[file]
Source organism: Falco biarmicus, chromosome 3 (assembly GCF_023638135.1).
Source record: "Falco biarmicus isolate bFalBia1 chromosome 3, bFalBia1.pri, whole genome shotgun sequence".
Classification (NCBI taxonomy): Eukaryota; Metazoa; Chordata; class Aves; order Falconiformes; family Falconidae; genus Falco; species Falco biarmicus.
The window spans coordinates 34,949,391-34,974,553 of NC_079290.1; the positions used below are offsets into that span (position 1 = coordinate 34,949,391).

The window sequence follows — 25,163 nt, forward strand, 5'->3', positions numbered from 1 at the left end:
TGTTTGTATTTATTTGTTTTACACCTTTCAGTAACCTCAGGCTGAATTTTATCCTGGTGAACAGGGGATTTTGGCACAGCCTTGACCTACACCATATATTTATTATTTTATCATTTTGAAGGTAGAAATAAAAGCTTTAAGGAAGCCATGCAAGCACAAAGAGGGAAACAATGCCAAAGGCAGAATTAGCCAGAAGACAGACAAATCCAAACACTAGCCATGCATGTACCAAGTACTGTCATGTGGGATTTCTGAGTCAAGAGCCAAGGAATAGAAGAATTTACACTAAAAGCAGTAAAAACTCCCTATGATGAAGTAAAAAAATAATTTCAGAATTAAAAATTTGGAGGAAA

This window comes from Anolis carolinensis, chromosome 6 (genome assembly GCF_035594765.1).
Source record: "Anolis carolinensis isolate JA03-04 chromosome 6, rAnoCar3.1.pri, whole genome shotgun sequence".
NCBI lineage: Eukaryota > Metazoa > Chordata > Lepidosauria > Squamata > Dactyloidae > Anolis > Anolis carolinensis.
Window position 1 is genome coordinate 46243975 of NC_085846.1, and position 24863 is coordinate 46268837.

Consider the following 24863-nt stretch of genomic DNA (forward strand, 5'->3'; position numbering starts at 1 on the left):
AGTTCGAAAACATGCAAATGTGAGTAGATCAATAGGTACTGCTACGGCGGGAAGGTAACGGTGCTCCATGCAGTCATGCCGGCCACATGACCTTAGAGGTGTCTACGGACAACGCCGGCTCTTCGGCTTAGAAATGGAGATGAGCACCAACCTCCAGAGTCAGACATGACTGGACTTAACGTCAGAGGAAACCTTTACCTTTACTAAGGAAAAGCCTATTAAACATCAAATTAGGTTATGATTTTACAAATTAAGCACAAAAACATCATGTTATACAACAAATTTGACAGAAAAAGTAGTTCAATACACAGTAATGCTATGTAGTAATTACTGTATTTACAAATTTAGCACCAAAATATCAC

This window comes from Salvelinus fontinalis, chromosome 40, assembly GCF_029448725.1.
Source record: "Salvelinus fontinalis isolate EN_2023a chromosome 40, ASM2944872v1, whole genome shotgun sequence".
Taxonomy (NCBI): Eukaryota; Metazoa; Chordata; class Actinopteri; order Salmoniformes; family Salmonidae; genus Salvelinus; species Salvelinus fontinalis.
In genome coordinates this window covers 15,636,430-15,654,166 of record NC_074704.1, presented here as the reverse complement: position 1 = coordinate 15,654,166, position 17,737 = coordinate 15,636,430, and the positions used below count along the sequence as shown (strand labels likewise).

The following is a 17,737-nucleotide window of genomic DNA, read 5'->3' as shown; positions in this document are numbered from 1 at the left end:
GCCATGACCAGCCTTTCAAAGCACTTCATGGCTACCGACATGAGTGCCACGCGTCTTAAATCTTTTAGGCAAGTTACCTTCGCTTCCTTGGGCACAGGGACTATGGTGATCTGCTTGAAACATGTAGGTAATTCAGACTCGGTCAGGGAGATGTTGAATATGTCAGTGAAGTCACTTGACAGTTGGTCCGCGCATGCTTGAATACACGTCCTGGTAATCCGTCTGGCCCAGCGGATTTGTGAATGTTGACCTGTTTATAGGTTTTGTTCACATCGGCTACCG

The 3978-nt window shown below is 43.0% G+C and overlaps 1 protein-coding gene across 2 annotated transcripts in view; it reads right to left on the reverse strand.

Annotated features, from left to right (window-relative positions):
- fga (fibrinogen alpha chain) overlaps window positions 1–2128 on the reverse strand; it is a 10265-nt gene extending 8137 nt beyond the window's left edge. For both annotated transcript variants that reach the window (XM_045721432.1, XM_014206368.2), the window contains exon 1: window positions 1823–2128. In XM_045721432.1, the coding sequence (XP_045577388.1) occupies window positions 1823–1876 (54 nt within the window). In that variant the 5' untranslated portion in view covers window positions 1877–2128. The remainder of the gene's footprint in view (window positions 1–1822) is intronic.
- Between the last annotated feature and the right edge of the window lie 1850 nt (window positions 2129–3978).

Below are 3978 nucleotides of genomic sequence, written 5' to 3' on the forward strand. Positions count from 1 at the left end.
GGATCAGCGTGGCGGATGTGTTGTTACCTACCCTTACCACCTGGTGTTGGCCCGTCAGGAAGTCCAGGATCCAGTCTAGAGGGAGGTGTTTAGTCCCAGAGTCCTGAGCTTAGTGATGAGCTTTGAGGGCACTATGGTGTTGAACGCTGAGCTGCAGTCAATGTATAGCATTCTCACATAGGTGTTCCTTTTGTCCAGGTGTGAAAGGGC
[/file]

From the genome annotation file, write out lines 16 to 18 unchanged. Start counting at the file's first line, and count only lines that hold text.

In genome coordinates this window covers 15,636,430-15,654,166 of record NC_074704.1, presented here as the reverse complement: position 1 = coordinate 15,654,166, position 17,737 = coordinate 15,636,430, and the positions used below count along the sequence as shown (strand labels likewise).

The following is a 17,737-nucleotide window of genomic DNA, read 5'->3' as shown; positions in this document are numbered from 1 at the left end:
GCCATGACCAGCCTTTCAAAGCACTTCATGGCTACCGACATGAGTGCCACGCGTCTTAAATCTTTTAGGCAAGTTACCTTCGCTTCCTTGGGCACAGGGACTATGGTGATCTGCTTGAAACATGTAGGTAATTCAGACTCGGTCAGGGAGATGTTGAATATGTCAGTGAAGTCACTTGACAGTTGGTCCGCGCATGCTTGAATACACGTCCTGGTAATCCGTCTGGCCCAGCGGATTTGTGAATGTTGACCTGTTTATAGGTTTTGTTCACATCGGCTACCG